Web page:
In the end, Typhoon #13 didn’t end up moving quite as expected. Instead of touching down on Shikoku, it ended up running a neat line along the south coast of Japan, maintaining a reasonable distance from the coast at all times. Thankfully, the distance has been to keep most areas away from the worst of the storm, and we’ve managed to get away quite lightly this time around.
Lightly, that is, but not entirely.
Thankfully, the actual damage reported as being caused by the storm hasn’t been all that great. Several roads in the prefecture were closed when the storm came through, and a total of 13 families in mountainous areas were evacuated as a precaution. The largest damage that I am aware of was a small landslide down in the Anan City area that shut down a section of Route 283, the Wajiki Katsuura Line for a while, but work on the blockage had it freed up again by 11:30 this morning.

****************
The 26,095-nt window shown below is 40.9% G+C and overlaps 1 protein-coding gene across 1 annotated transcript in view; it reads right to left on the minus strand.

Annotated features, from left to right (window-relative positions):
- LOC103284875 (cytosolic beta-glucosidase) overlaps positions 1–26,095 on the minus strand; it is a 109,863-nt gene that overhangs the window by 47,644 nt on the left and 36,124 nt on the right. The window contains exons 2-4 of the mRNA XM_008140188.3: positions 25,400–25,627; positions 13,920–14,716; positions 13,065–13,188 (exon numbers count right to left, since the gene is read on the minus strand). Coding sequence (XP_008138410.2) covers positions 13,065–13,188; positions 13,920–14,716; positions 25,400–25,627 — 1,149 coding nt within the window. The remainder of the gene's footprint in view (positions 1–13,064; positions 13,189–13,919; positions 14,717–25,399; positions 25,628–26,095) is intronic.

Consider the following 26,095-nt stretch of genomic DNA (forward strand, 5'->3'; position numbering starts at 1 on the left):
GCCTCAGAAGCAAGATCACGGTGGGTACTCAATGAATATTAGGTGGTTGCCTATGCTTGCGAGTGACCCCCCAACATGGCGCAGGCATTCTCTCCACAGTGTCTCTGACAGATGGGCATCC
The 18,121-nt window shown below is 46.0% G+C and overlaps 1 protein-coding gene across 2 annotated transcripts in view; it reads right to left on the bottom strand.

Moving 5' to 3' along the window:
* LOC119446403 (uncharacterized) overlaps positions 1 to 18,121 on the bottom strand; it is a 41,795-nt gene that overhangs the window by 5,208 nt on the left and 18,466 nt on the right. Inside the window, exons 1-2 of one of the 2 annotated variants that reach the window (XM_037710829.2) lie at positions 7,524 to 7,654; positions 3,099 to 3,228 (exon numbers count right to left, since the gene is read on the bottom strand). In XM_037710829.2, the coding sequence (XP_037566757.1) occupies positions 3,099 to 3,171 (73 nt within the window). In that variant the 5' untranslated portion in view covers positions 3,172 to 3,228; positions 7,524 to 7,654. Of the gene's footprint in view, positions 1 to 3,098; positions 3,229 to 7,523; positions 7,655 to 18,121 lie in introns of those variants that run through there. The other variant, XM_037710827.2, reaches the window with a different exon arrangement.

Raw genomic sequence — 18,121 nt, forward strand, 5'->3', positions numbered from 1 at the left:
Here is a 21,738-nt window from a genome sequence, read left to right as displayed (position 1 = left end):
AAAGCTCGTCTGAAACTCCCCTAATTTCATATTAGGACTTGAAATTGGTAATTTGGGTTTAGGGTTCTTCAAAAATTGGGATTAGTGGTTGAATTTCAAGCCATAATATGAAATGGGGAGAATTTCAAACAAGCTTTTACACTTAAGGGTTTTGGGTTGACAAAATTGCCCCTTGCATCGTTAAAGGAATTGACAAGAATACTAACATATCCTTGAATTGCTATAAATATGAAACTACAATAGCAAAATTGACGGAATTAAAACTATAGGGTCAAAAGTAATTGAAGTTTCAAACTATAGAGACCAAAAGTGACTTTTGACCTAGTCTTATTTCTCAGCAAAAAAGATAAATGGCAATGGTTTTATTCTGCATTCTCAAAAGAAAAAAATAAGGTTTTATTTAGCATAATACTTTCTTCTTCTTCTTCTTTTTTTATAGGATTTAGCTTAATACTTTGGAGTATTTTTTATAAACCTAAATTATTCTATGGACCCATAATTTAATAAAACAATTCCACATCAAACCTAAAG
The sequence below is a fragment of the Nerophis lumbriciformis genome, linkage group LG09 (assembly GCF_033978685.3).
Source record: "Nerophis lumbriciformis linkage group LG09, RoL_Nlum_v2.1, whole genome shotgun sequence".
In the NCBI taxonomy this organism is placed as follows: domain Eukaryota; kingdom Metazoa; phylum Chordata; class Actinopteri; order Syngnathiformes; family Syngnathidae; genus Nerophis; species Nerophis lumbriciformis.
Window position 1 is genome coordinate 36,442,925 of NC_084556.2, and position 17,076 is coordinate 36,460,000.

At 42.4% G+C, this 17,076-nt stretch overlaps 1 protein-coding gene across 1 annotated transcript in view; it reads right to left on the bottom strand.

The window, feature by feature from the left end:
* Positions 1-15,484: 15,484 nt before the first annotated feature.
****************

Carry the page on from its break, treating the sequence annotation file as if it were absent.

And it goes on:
For anyone living in Tokushima, it’s been a bit difficult to notice that water levels in the prefecture’s dams have been a little on the slim side over the last month or two. The good news is that the rainfall caused by the typhoon has been enough to bring them back to a reasonable level. According to an article in the Tokushima Press this morning, the release of water restrictions after the typhoon signalled the end of a 57 day drought that began on July 25.
Furthermore, according to reports from the Japan Water Agency, a total of 43.5mm of rain was recorded in the upstream area about the Sameura Dam between 11am on the 17th to 10am on the 19th. In the downstream area, 40.2mm of rain was recorded from the same time on the 17th to 1pm on the 19th. As of 6pm on the 19th, this meant there was a total of 27.8 tonnes of water flowing through the Sameura Dam, while the Ikeda Dam saw 96.9 tonnes. That’s a lot of water!
Well, we’ve managed to get away lightly on this one, but typhoon season isn’t over yet, and there is no saying what might be coming around the corner. So for now, stay safe, and keep an eye out on the weather report for potential incoming storms.